12. Mr. Sen Gupta contends that the word taraf signifies a collection of co-terminous villages, villages forming a compact block of land. There is nothing to support him. The word means a sub-division of a pergunah including several villages. This is the meaning given in Wilson's Glossary, p. 511 and is the meaning adopted by the Judicial Committee in Rani Hemanta Kumari Debi v. Secretary of State ('06) 3 CLJ 560. A pergunah which usually covers a very large tract and means a large local division of the Mahomedan times, which corresponds in idea, though not in extent, with a district of modern times, does not convey the idea of a compact area of land with no public and navigable river cutting through it. Moreover, in the province of Bengal in many cases such a river cuts through a pergunah. The idea of compactness is not conveyed by the word pergunah and so necessarily not by the word taraf, which is only a sub-division of a pergunah.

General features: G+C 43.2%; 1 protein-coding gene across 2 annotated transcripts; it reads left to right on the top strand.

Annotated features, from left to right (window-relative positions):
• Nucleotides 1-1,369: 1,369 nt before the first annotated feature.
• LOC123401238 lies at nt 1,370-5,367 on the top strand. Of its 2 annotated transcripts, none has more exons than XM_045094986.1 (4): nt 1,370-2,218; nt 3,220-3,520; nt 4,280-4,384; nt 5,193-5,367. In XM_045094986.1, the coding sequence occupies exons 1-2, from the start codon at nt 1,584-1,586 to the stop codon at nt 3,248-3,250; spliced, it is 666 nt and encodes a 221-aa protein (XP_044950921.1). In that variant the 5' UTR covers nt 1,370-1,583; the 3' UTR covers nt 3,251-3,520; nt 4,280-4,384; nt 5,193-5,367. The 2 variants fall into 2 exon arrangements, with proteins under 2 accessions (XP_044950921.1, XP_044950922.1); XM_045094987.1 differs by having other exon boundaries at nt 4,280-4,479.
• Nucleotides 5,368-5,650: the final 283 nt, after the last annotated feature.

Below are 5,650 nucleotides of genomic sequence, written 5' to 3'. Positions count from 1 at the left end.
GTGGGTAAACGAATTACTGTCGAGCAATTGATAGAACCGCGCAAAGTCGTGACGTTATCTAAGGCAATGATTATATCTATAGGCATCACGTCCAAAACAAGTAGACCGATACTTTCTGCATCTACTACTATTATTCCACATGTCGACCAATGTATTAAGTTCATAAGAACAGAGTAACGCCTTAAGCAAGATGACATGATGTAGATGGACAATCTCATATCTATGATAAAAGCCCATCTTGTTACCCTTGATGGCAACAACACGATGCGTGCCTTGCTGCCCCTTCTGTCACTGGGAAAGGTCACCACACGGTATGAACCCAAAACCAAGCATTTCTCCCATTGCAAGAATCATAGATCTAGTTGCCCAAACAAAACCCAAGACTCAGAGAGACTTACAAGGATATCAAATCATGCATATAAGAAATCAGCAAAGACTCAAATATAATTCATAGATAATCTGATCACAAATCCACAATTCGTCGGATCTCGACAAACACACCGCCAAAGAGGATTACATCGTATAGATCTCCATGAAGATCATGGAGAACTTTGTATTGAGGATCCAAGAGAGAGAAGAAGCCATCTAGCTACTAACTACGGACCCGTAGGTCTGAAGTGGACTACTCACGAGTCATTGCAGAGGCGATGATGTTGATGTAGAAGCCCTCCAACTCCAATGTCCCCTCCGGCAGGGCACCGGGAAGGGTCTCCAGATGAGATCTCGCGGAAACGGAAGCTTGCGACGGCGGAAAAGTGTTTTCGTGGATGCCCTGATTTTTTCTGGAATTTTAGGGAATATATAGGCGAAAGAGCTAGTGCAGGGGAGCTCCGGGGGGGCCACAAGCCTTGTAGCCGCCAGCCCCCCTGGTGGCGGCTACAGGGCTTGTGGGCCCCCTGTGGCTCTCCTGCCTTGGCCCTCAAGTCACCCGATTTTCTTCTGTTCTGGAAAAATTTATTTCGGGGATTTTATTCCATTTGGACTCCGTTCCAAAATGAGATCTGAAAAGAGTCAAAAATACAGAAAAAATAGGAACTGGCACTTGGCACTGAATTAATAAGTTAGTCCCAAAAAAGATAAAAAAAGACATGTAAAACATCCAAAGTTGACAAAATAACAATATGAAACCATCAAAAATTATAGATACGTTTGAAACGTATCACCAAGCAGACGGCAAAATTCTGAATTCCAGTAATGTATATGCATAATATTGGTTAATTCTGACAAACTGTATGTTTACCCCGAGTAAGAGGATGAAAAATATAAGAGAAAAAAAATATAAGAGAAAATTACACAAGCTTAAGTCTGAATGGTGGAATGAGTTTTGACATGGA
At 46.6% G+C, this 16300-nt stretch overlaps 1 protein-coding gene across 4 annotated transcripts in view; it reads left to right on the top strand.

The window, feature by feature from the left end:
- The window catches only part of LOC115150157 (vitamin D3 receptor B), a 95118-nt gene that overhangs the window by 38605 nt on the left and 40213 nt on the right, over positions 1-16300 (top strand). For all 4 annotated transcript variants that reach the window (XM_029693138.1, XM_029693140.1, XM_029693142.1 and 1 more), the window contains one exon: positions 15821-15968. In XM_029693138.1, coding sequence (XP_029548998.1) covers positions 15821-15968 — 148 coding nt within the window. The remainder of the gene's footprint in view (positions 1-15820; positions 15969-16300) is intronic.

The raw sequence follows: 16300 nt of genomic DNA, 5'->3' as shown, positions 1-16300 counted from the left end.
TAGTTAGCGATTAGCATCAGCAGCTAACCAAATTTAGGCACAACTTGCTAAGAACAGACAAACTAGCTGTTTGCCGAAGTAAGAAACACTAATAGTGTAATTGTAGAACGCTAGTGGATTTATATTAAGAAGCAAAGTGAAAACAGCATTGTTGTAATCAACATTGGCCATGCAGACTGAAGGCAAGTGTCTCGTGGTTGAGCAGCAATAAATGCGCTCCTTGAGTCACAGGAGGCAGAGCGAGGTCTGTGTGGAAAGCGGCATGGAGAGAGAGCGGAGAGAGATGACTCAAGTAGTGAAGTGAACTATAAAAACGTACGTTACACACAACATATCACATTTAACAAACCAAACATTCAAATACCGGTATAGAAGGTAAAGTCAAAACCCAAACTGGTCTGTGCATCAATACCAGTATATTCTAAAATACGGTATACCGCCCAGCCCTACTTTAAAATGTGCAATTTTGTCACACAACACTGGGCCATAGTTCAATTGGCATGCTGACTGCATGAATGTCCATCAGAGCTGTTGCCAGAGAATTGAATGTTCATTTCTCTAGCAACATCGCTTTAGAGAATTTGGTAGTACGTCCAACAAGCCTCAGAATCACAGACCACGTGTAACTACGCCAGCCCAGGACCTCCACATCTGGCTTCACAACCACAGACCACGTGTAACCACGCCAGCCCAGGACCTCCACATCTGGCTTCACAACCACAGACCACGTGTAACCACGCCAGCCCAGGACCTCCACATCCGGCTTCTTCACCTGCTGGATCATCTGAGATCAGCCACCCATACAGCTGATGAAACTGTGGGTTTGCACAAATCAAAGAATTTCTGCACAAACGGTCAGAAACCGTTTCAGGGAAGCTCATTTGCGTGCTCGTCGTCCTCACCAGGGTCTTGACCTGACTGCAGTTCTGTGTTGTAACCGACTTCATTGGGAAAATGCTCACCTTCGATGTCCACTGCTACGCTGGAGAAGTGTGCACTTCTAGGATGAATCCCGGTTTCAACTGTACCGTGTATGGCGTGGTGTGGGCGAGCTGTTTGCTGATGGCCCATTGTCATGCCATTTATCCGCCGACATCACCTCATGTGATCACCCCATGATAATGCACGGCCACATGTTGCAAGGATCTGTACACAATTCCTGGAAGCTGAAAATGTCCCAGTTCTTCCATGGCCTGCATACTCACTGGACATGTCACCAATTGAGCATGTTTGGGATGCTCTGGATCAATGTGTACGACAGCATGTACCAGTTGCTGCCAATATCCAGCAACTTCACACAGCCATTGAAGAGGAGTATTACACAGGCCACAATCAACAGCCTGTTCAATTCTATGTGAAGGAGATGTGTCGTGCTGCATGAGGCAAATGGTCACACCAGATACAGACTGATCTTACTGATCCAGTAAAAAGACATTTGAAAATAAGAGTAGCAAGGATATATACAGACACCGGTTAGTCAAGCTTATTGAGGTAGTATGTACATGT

13. We do not accordingly see any force or substance in Mr. Sen Gupta's argument. (His Lordship discussed the evidence relating to whether the suit lands were reformations in situ of touzi No. 523 and proceeded.) At one stage of the argument Mr. Sen Gupta referred to the boundaries of taraf Udaynagore as given in the dastur rewaz (B-105-107) and submitted that the entries in the last column indicated that there was no river there. Section 7, fifth of Regulation v of 1816 casts the duty upon the kanungo to compile informations regarding the local boundaries of estates and pergunahs in the district of Katak and Pataspore. Regulation 1 of 1819 authorized the appointment of kanungos throughout the province of Bengal. By Regulation 2 of 1817 the reform of the officer of patwaris was made. Section 16 required them to keep registers and accounts relating to villages and to deliver such accounts to the kamingo every six months. The dastur rewass filed in this case seems to be the statement of account, village by village, furnished by the patwaris to the kanungos. It does not seem clear whether a kanungo or a patwari was required to note the existence of a public river when such a river did not form the boundary either of an estate, pergunah, taraf or village, but went through them. The non-mention of [the river in the remark column, which was only meant to contain a description of the [boundaries, does not necessarily lead to the [Conclusion that the river Padma was not within taraf Udaynagore. It moreover appears to us that the boundaries of Udaynagore as given at B-105-107 cannot be satisfactorily interpreted. The boundary marks mentioned therein can be traced in Smart's map of pergunah Goas prepared in 1853-54 (EX. 28 (43)-Map 46 m (2)). But then according to the dastur rewaz, taraf Udaynagore would occupy the place which looks like South Africa, a position which would be far away, about 10 miles to the south-west of its actual site. It would further appear from the boundaries of taraf Ikuri, which is admittedly to the north and west of taraf Udaynagore that the river Bara Padma (flowing river Padma) was partly on its eastern and partly on its southern boundary. Having regard to relative position of the two tarafs and the case of the appellant that the two tarafs formed also a compact block of land the conclusion would be that the said river was then flowing through taraf Udaynagore (we read as Mr. Sen Gupta suggests the words 'to the west' as 'to the west of' etc.). When we pointed out these things to Mr. Sen Gupta in the course of his argument he admitted that from the entries of the dastur rewaz he cannot say that in 1819-20 the flowing river was not inside taraf Udaynagore. The terms of the patni potta of 8th April 1836 (ex. 6(b) 1; B-148) do not in our judgment support the contentions of Mr. Sen Gupta. Taraf Udaynagore, as we have already pointed out does not signify a compact block of land not intersected by a river. The villages making up the said taraf were known and a grant of the said taraf would only mean a grant of the said villages. In such document the express mention of the river Padma would not be necessary or required. So from the mere non-mention of the river we cannot safely infer that the river was not in the taraf. On the other hand, the mention of and inclusion in the grant of two ferry ghats would indicate that the flowing river was there. It would only help Mr. Sen Gupta if the ferry ghat of Atarpara was on the eastern limits of the said village. If it was on its western limits the river must have been flowing in between Atarpara on the east and the other villages of taraf Udaynagore on the west. Everything indicates that before 1850-54 the river was not so far to the east as to the quite outside of and to the east of village Atarpara. This document is accordingly of no help to Mr. Sen Gupta. (His Lordship further discussed the evidence relating to whether the suit lands were reformations in situ of lands of touzi No. 523 and proceeded.)